Minutes of the Federal Reserve's late October policy board meeting confirmed Wednesday that participants expected to begin raising interest rates in December.
While some at the October 27-28 meeting of the Federal Open Market Committee said it was already time for the first rate increase in over nine years, "most participants" expected the economic conditions would be right by their December 15-16 meeting, the minutes said.
That confirmed the central message of the formal October FOMC statement, a surprisingly specific reference to the possibility of a rate increase next month, contingent on key economic data showing continuing improvement.
The minutes of the FOMC meeting showed that the group had largely dropped their concerns about slower global growth and market volatility as the first increase in the benchmark federal funds rate in more than nine years approaches.
Taking that step -- which would begin a slow series of rate increases towards policy "normalization" -- would put the Fed on the opposite path of its counterparts in Japan and Europe, where central banks lean toward easing policy.
The federal funds rate, which influences the cost of borrowing in dollars around the world, has sat at 0-0.25 percent since December 2008, locked at an extraordinary low to support the economy's slow recovery from the Great Recession.
With what is essentially very cheap money pumped into the economy for so long, some analysts fear Fed policy has laid the seeds for new stock or property bubbles and a burst of damaging inflation.
But while asset markets are somewhat inflated, inflation pressures remain absent, allowing the Fed to continue providing stimulus.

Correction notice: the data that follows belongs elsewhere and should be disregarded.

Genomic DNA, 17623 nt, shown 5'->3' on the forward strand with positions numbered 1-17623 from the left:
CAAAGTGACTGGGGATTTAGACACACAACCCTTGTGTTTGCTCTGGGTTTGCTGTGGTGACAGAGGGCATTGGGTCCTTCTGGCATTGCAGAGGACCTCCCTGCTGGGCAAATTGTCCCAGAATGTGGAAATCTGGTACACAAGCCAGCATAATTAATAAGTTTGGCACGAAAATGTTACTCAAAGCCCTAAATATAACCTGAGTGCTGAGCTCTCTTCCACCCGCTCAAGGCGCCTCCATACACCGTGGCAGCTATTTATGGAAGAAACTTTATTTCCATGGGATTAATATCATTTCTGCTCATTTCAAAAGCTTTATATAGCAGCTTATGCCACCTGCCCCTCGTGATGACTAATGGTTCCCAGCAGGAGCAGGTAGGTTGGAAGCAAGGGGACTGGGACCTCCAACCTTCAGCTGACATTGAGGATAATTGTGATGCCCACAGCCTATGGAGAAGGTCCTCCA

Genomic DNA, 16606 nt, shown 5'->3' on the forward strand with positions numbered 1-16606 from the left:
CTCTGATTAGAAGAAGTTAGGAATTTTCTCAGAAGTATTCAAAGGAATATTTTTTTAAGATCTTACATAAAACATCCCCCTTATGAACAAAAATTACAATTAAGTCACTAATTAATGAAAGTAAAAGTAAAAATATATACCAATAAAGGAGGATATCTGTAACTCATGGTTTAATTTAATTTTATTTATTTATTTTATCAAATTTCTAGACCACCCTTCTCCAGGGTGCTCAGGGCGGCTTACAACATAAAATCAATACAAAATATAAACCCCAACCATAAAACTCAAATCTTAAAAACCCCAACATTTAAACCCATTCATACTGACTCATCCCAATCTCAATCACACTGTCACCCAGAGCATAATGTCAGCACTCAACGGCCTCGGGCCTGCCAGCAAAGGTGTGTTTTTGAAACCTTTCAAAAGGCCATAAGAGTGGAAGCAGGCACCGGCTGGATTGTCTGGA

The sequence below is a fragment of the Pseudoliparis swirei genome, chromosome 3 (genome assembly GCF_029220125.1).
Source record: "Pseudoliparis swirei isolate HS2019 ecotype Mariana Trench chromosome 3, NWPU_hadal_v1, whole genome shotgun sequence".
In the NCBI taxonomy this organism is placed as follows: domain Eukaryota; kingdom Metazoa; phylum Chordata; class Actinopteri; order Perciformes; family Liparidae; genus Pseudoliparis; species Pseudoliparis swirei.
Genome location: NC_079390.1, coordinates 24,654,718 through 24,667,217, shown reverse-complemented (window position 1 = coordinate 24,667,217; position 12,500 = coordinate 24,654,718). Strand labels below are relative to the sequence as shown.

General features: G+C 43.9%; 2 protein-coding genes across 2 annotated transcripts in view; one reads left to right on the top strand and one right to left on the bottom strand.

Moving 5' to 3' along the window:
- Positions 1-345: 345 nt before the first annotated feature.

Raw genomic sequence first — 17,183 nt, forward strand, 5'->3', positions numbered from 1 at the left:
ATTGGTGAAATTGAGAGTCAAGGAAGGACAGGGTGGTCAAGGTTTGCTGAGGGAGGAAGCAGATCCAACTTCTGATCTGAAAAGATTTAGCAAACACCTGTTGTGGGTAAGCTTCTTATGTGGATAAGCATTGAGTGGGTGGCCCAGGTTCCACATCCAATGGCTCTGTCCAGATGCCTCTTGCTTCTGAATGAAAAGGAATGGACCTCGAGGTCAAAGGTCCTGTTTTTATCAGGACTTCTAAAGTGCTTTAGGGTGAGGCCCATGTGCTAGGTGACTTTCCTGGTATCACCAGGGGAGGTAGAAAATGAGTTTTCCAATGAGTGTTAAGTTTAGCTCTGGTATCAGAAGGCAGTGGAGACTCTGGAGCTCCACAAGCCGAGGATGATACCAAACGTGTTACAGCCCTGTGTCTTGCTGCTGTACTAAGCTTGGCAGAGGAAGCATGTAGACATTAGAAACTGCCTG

Even so, Fed Chair Janet Yellen has said repeatedly this year that she expects rates to rise by the end of 2015.
Global markets have moved in response, tightening borrowing costs for emerging market governments and companies and pushing the dollar higher against their currencies.
A December increase is still not a certainty. The Yellen-led FOMC always makes its view contingent on what the newest official data says about the strength of the economy going forward.
Since the last FOMC meeting, the data has been generally positive, with a strong October employment report showing the unemployment rate fell to 5.0 percent, the lowest level since early 2008.
But inflation remains much weaker than the Fed wants to see, and signs of consumer spending strength going into the year-end holiday season have been mixed.
- Cautious 'doves' -
Indeed, a few -- apparently a small minority -- of the Fed officials participating in the meeting showed concern that the economy was still vulnerable to a more severe global slowdown and the impact of a "premature" tightening of monetary policy.
They suggested that the FOMC be prepared, on the contrary, to consider options for loosening monetary policy if the US economic picture weakened.
Ian Shepherdson of Pantheon Macroeconomics interpreted the record of the meeting as raising the likelihood of a December rate increase.
However, he noted, "Plenty of cautious commentary from the doves is littered through the minutes."
Besides their confidence in the data, a number of Fed policymakers were concerned that, having built up expectations of a hike for so long, not moving would send markets a disturbing message and also erode FOMC credibility.
Delaying an increase "could increase uncertainty in financial markets and unduly magnify the perceived importance of the beginning of the policy normalization process," the minutes said.
Markets, already having bought into the idea of a December move, were unmoved by the FOMC minutes Wednesday. Wall Street stocks continued a day-long climb, with the S&P 500 up 1.4 percent in late trade, while the dollar was little-changed at $1.0647 per euro.